Lessons learned: the university that came under fire for leaking sensitive and confidential data on its students
The University of East Anglia (UEA) was met with anger and disappointment from students and the general public when it was revealed that a member of staff made a horrific error when they sent out a spreadsheet listing named students’ extenuating circumstances. The spreadsheet identified some 40 students by name and student ID numbers, and had their private and confidential information right next to their names.
The spreadsheet showed which students were entitled to things like longer deadlines as their extenuating circumstances included personal matters such as family illnesses and bereavements; mental health problems, including depression; and even sexual assaults.
The list of confidential information reportedly concerned students studying Art, Media and American Studies. This meant that the students who received the email were likely to be classmates or know those listed on the spreadsheet. The 40 students were also likely to have received the controversial email themselves.
After the mistake was made, a follow-up email was quickly sent asking recipients not to view the list.
“You may have erroneously received an email with a spreadsheet attachment. Could you please delete this without opening/reading. Thank-you very much.”
An “urgent inquiry” was launched by the University, but at the end of the day, this was an avoidable administrative error. Sensitive and private information like the data on the spreadsheet needs to be looked after with great caution, and there are ways and means of data like that being protected from falling into the wrong hands. At the very least, passwords and encryption can provide some sort of barrier to hinder unauthorised access.
Even though a password-protected spreadsheet may not be able to stop someone with the skills to get around it, it could prevent the 320 students from being able to access the spreadsheet by just clicking on the file.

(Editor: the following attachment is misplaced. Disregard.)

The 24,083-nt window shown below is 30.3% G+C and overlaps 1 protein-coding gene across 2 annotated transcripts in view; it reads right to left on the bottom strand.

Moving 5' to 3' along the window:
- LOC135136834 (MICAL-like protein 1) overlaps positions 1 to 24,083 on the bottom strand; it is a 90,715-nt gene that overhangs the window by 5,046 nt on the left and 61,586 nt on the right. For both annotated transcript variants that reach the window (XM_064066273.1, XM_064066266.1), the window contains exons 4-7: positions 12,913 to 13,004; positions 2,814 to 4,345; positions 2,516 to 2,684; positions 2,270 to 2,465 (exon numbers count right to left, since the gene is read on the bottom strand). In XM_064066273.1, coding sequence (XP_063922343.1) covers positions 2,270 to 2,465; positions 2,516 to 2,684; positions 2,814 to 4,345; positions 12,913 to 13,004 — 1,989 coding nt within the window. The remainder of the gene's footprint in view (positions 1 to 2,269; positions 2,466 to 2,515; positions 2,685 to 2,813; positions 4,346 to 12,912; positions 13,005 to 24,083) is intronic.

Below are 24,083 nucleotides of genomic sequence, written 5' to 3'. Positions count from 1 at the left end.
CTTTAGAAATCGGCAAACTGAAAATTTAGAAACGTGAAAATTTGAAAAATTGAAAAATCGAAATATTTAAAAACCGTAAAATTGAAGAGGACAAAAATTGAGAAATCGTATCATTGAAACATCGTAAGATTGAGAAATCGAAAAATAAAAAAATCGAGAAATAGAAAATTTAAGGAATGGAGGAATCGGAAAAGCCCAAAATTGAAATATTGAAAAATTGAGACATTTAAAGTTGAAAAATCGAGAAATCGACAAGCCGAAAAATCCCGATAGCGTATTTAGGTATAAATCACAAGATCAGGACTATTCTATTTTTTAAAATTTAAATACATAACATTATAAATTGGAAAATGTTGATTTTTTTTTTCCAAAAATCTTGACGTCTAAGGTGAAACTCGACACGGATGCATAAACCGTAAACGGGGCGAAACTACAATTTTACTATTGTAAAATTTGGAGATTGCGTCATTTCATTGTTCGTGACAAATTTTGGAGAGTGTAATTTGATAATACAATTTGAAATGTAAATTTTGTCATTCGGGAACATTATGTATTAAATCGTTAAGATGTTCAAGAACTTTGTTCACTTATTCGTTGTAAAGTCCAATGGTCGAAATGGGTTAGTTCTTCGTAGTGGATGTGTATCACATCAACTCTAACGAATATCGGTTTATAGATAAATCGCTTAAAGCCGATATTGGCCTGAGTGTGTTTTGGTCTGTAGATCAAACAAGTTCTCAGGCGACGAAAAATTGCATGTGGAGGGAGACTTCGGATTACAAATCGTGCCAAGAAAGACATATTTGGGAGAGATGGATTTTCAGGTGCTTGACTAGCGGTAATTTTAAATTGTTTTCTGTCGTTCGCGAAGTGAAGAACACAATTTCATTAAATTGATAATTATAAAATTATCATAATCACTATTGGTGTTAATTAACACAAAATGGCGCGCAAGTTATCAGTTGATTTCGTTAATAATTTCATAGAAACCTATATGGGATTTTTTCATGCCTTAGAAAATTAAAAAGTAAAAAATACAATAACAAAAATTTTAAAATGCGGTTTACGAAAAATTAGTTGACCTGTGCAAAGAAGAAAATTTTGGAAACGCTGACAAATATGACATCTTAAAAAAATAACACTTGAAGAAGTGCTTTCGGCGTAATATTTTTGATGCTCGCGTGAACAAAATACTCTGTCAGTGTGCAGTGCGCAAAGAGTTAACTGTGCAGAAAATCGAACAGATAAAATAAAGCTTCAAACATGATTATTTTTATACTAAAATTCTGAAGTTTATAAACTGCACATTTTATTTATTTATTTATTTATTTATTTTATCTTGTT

Affected students were understandably furious and upset by the error. One student said:
“… [I] felt sick at seeing my personal situation written in a spreadsheet, and then seemingly sent to everyone on my course. My situation was not the worst on there but there are some on there that are so personal. There are people I know and I feel so awful for them and can’t imagine how they are feeling.”
Other students, who were unaffected but outraged by the incident, took to twitter to blast the University’s handling of the breach. UEA’s twitter statement said that the university, “apologises unreservedly for email sent in error to 320 American Studies students. Affected students can call 01603 592761 for support”.
One reply stated simply: “This isn’t good enough”.
Other users condemned the tweet for asking affected students to step forward and contact the University. The University then confirmed they themselves would contact students affected.
The Student Union body didn’t hold back in their anger over the University’s mistake either. The Union’s Education Officer, Theo Antoniou Phillips, labelled the breach as “shocking and utterly unacceptable” and one that “never should have happened”.
The Welfare, Community and Diversity Officer slammed the incident as, “a real slap in the face to students who have sought support”.
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